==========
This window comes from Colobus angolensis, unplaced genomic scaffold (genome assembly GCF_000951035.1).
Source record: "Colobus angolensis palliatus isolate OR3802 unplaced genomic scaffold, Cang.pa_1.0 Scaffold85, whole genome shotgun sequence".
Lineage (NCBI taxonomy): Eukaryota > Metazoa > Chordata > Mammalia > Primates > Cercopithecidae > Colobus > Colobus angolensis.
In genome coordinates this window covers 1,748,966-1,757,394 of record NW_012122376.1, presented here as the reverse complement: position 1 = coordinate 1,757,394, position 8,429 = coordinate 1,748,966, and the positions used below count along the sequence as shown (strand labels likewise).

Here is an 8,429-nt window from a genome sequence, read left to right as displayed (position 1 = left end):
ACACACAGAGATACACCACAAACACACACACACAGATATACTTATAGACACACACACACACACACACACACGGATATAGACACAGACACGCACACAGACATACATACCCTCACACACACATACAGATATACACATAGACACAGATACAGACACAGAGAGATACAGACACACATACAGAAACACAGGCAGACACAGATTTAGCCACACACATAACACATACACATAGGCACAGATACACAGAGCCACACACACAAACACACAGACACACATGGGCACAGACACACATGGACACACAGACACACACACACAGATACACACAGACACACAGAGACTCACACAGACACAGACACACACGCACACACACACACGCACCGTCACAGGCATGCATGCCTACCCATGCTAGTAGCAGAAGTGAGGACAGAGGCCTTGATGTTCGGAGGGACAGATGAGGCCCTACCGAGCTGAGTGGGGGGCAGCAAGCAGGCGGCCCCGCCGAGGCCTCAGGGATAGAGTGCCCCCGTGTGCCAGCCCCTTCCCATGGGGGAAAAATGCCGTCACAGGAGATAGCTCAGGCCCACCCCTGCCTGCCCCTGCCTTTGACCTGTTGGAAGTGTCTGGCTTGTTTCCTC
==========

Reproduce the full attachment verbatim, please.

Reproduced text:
This window comes from Colobus angolensis, unplaced genomic scaffold (genome assembly GCF_000951035.1).
Source record: "Colobus angolensis palliatus isolate OR3802 unplaced genomic scaffold, Cang.pa_1.0 Scaffold85, whole genome shotgun sequence".
Lineage (NCBI taxonomy): Eukaryota > Metazoa > Chordata > Mammalia > Primates > Cercopithecidae > Colobus > Colobus angolensis.
In genome coordinates this window covers 1,748,966-1,757,394 of record NW_012122376.1, presented here as the reverse complement: position 1 = coordinate 1,757,394, position 8,429 = coordinate 1,748,966, and the positions used below count along the sequence as shown (strand labels likewise).

Here is an 8,429-nt window from a genome sequence, read left to right as displayed (position 1 = left end):
ACACACAGAGATACACCACAAACACACACACACAGATATACTTATAGACACACACACACACACACACACACGGATATAGACACAGACACGCACACAGACATACATACCCTCACACACACATACAGATATACACATAGACACAGATACAGACACAGAGAGATACAGACACACATACAGAAACACAGGCAGACACAGATTTAGCCACACACATAACACATACACATAGGCACAGATACACAGAGCCACACACACAAACACACAGACACACATGGGCACAGACACACATGGACACACAGACACACACACACAGATACACACAGACACACAGAGACTCACACAGACACAGACACACACGCACACACACACACGCACCGTCACAGGCATGCATGCCTACCCATGCTAGTAGCAGAAGTGAGGACAGAGGCCTTGATGTTCGGAGGGACAGATGAGGCCCTACCGAGCTGAGTGGGGGGCAGCAAGCAGGCGGCCCCGCCGAGGCCTCAGGGATAGAGTGCCCCCGTGTGCCAGCCCCTTCCCATGGGGGAAAAATGCCGTCACAGGAGATAGCTCAGGCCCACCCCTGCCTGCCCCTGCCTTTGACCTGTTGGAAGTGTCTGGCTTGTTTCCTC